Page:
Dovetail construction which sides for tails and pins

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  • #19911
    billstennett
    Participant

    I was just wondering if there are any rules / guidelines for which side of a box should be the tails and which the pins.

    I can see that on drawers the tails go on the sides so that they can be blind dovetailed to the front but what about for cases or other boxes? Are they any guidelines e.g. tails go on the longest side? Or is it just a matter of asthetics and just choosing what looks best of the sides that will be seen the most?

    Just as an aside – I have been using hand tools on and off for the last 9 months or so since I started using this web site. I have been using glue in its various forms since I was a kid (45 years ish). So why is it that I think the hand tools stuff is going OK and I’m getting better at it but when it comes to using glue I feel like I’m still in primary school. Talk about gluing-up being the point of no return!

    #19913
    Ken
    Participant

    Hi Bill,
    Just my take on the subject buddy, but on cases and boxes I have the tails on the longest side I think it looks best. On bigger projects I would have them to give the best mechanical strength.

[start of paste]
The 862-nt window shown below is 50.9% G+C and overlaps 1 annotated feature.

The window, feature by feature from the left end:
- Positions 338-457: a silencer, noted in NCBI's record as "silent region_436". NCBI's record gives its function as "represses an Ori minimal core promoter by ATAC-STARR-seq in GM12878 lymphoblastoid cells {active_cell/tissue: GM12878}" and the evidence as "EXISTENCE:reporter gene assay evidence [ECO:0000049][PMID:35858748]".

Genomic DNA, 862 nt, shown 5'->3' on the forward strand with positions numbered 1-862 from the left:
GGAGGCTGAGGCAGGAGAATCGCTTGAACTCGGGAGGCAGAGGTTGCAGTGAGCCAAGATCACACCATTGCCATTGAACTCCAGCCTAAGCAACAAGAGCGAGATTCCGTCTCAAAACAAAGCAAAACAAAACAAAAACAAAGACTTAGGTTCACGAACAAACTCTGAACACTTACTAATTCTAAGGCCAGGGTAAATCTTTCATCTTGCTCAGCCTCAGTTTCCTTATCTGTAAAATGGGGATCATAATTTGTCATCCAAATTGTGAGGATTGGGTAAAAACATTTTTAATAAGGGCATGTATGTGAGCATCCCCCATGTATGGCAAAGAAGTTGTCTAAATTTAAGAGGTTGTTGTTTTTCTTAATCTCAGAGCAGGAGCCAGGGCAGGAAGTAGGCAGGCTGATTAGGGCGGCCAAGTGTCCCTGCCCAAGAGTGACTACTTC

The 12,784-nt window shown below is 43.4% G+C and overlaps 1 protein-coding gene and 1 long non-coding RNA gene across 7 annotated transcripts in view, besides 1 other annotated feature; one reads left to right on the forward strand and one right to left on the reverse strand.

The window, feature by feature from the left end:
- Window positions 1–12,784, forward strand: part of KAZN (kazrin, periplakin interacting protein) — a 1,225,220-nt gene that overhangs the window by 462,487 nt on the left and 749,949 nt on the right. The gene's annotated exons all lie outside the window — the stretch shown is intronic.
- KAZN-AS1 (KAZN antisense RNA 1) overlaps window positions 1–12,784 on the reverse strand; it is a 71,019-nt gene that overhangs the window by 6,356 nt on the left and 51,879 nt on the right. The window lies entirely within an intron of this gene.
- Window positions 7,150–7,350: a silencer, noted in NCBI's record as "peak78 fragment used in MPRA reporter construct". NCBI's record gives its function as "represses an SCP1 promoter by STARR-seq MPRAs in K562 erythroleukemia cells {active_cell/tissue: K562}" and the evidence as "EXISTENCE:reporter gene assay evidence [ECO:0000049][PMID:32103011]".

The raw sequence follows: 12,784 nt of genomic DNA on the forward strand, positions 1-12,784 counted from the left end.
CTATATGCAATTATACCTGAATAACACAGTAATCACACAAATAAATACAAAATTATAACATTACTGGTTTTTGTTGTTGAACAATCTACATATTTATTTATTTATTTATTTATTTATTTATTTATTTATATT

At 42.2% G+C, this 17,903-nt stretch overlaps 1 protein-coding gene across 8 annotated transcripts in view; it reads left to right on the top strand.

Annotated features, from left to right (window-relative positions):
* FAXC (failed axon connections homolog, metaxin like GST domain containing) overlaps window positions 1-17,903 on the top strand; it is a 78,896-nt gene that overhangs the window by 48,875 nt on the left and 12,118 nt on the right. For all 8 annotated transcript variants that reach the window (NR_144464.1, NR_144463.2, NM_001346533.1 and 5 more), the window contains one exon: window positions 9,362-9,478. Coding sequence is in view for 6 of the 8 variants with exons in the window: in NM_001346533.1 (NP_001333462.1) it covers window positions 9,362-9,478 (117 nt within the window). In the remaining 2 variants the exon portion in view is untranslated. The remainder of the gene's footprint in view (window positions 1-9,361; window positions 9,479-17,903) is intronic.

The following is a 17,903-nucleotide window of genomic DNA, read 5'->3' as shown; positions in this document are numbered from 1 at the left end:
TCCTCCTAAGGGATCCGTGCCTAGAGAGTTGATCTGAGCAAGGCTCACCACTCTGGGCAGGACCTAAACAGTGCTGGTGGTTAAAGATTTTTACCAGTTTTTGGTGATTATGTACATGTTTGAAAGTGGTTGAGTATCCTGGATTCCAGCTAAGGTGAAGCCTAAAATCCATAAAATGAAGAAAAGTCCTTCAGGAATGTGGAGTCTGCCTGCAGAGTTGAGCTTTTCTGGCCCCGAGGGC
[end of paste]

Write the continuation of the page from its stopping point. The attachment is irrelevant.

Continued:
Cheers 😉

    #19916
    dborn
    Participant

    I think the tail should be oriented to face you as you look at the box. That could be the short boards if the box is wider than it is length…

    #19917
    RL
    Participant

    On drawers, the tails should always be on the sides. It is not for aesthetic reasons. When you open a drawer the tails resist the force of the drawer being opened. If the tails were on the front, over time the drawer front could become detached from the sides if the glue fails.

    Even when the dovetails are half-blind, the same rule applies. Alan Peters often used full dovetails on drawers and still put the tails on the sides.

    On carcases, the tails are traditionally on the top and bottom of the carcase. If the top is visible, then mitred dovetails are more elegant.

    There are structural reasons why the dovetails are laid out so. In a chest of drawers, for example, having the tails on the top and bottom help keep the carcase sides from moving apart which can cause problems with the smooth fitting of the drawers.

    On chests and boxes where the layout of the pins and tails is merely down to aesthetic choice, I like to have to have my tails on the front and back and my pins on the sides. Typically these will also be the long sides.

    #20187
    billstennett
    Participant

    Thanks for the info everyone.

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